#20 - JRL 7015
Russia won't budge on Chechnya monitors - diplomats
January 13, 2003
By Marcus Kabel
VIENNA, Austria (Reuters) - Russia has cut off further talks with the West on keeping human rights monitors from the pan-European OSCE security watchdog in its rebel Chechnya province, Russian diplomats said Monday.
Monitors from the Organization for Security and Cooperation in Europe (OSCE) are due to leave Chechnya after Moscow refused to renew the mission's mandate at the end of last year.
"At this stage, we do not think that we will go on with any talks about a new mandate for a new mission in Chechnya," one Russian diplomat said.
"I do not see any chance to go back for any kind of talks."
Western diplomats at the Vienna-based OSCE said the United States and European Union were still pressing Moscow to allow monitors to stay in Chechnya, where they have criticized the conduct of Russian troops in a war against separatist rebels.
But Russian diplomats said they saw no reason to continue talks after failing to get agreement from Western states late last year to curtail the mission's human rights monitoring and limit its activities to relief work.
The OSCE makes decisions by consensus and so no mission can work in a country without the host's permission.
The dispute is part of a quarrel within the 55-nation OSCE between Western states and former communist members over human rights work by the missions, which became an OSCE hallmark after the fall of the Iron Curtain.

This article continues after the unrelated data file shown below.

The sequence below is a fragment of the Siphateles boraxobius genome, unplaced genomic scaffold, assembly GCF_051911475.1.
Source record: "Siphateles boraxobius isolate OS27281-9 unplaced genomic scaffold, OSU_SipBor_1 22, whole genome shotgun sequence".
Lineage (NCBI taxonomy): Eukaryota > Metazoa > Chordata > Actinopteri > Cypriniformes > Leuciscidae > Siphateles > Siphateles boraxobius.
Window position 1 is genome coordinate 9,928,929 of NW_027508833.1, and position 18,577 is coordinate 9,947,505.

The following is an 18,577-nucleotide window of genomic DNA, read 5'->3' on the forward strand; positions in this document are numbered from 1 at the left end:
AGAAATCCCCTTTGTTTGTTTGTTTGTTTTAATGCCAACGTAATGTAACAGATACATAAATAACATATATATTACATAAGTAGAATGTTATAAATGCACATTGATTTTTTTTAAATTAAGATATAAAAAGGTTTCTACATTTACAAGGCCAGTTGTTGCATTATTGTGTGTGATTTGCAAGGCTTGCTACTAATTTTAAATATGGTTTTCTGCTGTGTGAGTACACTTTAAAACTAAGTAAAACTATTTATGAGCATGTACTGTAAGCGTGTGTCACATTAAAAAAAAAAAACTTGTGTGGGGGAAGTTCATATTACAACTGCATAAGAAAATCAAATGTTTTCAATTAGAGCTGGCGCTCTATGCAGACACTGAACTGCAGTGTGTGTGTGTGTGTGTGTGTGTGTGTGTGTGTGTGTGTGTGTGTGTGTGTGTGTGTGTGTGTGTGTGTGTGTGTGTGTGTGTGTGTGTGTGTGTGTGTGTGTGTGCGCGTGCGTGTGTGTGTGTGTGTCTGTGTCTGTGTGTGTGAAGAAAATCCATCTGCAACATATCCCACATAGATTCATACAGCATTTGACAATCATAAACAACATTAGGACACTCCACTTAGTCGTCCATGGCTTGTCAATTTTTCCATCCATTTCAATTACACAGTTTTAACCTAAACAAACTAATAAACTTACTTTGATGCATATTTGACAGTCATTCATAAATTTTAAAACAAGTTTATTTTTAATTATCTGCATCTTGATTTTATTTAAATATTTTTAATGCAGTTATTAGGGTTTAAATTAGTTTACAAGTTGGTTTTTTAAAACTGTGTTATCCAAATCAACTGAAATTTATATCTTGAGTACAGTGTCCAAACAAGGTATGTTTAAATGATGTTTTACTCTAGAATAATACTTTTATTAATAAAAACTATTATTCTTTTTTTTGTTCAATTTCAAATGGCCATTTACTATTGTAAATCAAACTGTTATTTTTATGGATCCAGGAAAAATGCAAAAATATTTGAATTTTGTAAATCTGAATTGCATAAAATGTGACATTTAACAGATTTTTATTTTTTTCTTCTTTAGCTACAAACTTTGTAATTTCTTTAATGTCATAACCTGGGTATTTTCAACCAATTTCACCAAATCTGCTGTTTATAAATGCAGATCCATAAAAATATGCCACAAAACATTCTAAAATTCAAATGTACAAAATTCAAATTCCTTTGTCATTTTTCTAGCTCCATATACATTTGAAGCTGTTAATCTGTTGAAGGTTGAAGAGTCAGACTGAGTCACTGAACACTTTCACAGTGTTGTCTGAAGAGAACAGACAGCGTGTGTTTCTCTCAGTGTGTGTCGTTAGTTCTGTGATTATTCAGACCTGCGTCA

EFFORTS SEEN AS MEDDLING
The organization that originated in the 1970s as a forum for reducing the threat of war in divided Europe quickly moved after the Cold War to set up field offices promoting democratic institutions and monitoring human rights in about 20 states.
Russian President Vladimir Putin's government has led a growing chorus of formerly communist states who complain the field missions are Western efforts to meddle in their internal affairs.
The new chairman in office of the OSCE, Dutch Foreign Minister Jaap de Hoop Scheffer, said Monday the field missions remained important as "the eyes and ears of the organization."
"What we have to dispel is the notion that they could be perceived as liabilities," de Hoop Scheffer said in a speech to the OSCE marking Holland's assumption of the annual rotating chairmanship.
He said he would push for a renewed Chechnya mandate when he visits Russian Foreign Minster Igor Ivanov soon, possibly in February.
"It is a very complicated and very difficult mission, but you cannot expect a new chairman to give up on this as soon as he is in his seat," de Hoop Scheffer told reporters.
Western diplomats said the United States and European Union remained hopeful Moscow could be persuaded that keeping the OSCE monitors in Chechnya would be good for Russia's international image.
"This is very high up the list of priorities" in Western capitals, one diplomat said.